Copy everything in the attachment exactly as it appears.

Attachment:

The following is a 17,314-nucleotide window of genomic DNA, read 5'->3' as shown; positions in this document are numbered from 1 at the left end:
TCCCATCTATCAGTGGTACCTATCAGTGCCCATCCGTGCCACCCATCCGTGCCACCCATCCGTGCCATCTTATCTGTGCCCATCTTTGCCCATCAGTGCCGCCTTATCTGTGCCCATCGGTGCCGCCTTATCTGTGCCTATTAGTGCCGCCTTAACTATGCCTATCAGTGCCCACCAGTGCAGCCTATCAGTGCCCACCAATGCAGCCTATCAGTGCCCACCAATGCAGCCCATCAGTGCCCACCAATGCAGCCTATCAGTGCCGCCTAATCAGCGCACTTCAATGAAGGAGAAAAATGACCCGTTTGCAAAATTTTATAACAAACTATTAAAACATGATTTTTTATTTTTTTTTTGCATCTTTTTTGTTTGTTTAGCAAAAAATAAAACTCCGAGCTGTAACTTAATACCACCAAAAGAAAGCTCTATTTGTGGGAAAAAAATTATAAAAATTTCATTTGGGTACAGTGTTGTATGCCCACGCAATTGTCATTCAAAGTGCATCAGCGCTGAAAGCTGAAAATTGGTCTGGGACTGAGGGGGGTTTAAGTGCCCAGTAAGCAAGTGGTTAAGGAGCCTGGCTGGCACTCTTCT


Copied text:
The following is a 17,314-nucleotide window of genomic DNA, read 5'->3' as shown; positions in this document are numbered from 1 at the left end:
TCCCATCTATCAGTGGTACCTATCAGTGCCCATCCGTGCCACCCATCCGTGCCACCCATCCGTGCCATCTTATCTGTGCCCATCTTTGCCCATCAGTGCCGCCTTATCTGTGCCCATCGGTGCCGCCTTATCTGTGCCTATTAGTGCCGCCTTAACTATGCCTATCAGTGCCCACCAGTGCAGCCTATCAGTGCCCACCAATGCAGCCTATCAGTGCCCACCAATGCAGCCCATCAGTGCCCACCAATGCAGCCTATCAGTGCCGCCTAATCAGCGCACTTCAATGAAGGAGAAAAATGACCCGTTTGCAAAATTTTATAACAAACTATTAAAACATGATTTTTTATTTTTTTTTTGCATCTTTTTTGTTTGTTTAGCAAAAAATAAAACTCCGAGCTGTAACTTAATACCACCAAAAGAAAGCTCTATTTGTGGGAAAAAAATTATAAAAATTTCATTTGGGTACAGTGTTGTATGCCCACGCAATTGTCATTCAAAGTGCATCAGCGCTGAAAGCTGAAAATTGGTCTGGGACTGAGGGGGGTTTAAGTGCCCAGTAAGCAAGTGGTTAAGGAGCCTGGCTGGCACTCTTCT